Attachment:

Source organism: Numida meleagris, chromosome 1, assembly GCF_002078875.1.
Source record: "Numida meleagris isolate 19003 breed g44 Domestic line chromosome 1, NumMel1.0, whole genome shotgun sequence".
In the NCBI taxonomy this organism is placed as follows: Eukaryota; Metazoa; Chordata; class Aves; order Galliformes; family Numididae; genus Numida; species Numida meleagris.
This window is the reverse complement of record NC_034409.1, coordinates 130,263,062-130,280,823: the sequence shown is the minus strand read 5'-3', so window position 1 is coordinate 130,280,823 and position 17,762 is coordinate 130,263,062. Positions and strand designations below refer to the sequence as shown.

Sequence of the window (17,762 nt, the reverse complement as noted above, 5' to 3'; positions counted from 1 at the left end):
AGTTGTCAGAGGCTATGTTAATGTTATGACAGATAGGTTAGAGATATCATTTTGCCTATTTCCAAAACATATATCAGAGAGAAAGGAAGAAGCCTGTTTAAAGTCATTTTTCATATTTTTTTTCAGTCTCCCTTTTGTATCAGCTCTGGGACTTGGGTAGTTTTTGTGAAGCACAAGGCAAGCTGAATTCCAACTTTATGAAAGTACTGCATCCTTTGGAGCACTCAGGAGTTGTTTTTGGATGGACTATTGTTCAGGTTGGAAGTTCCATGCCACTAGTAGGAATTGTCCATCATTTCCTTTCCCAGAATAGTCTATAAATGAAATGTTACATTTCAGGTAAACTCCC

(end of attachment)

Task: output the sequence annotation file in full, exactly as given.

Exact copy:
Source organism: Numida meleagris, chromosome 1, assembly GCF_002078875.1.
Source record: "Numida meleagris isolate 19003 breed g44 Domestic line chromosome 1, NumMel1.0, whole genome shotgun sequence".
In the NCBI taxonomy this organism is placed as follows: Eukaryota; Metazoa; Chordata; class Aves; order Galliformes; family Numididae; genus Numida; species Numida meleagris.
This window is the reverse complement of record NC_034409.1, coordinates 130,263,062-130,280,823: the sequence shown is the minus strand read 5'-3', so window position 1 is coordinate 130,280,823 and position 17,762 is coordinate 130,263,062. Positions and strand designations below refer to the sequence as shown.

Sequence of the window (17,762 nt, the reverse complement as noted above, 5' to 3'; positions counted from 1 at the left end):
AGTTGTCAGAGGCTATGTTAATGTTATGACAGATAGGTTAGAGATATCATTTTGCCTATTTCCAAAACATATATCAGAGAGAAAGGAAGAAGCCTGTTTAAAGTCATTTTTCATATTTTTTTTCAGTCTCCCTTTTGTATCAGCTCTGGGACTTGGGTAGTTTTTGTGAAGCACAAGGCAAGCTGAATTCCAACTTTATGAAAGTACTGCATCCTTTGGAGCACTCAGGAGTTGTTTTTGGATGGACTATTGTTCAGGTTGGAAGTTCCATGCCACTAGTAGGAATTGTCCATCATTTCCTTTCCCAGAATAGTCTATAAATGAAATGTTACATTTCAGGTAAACTCCC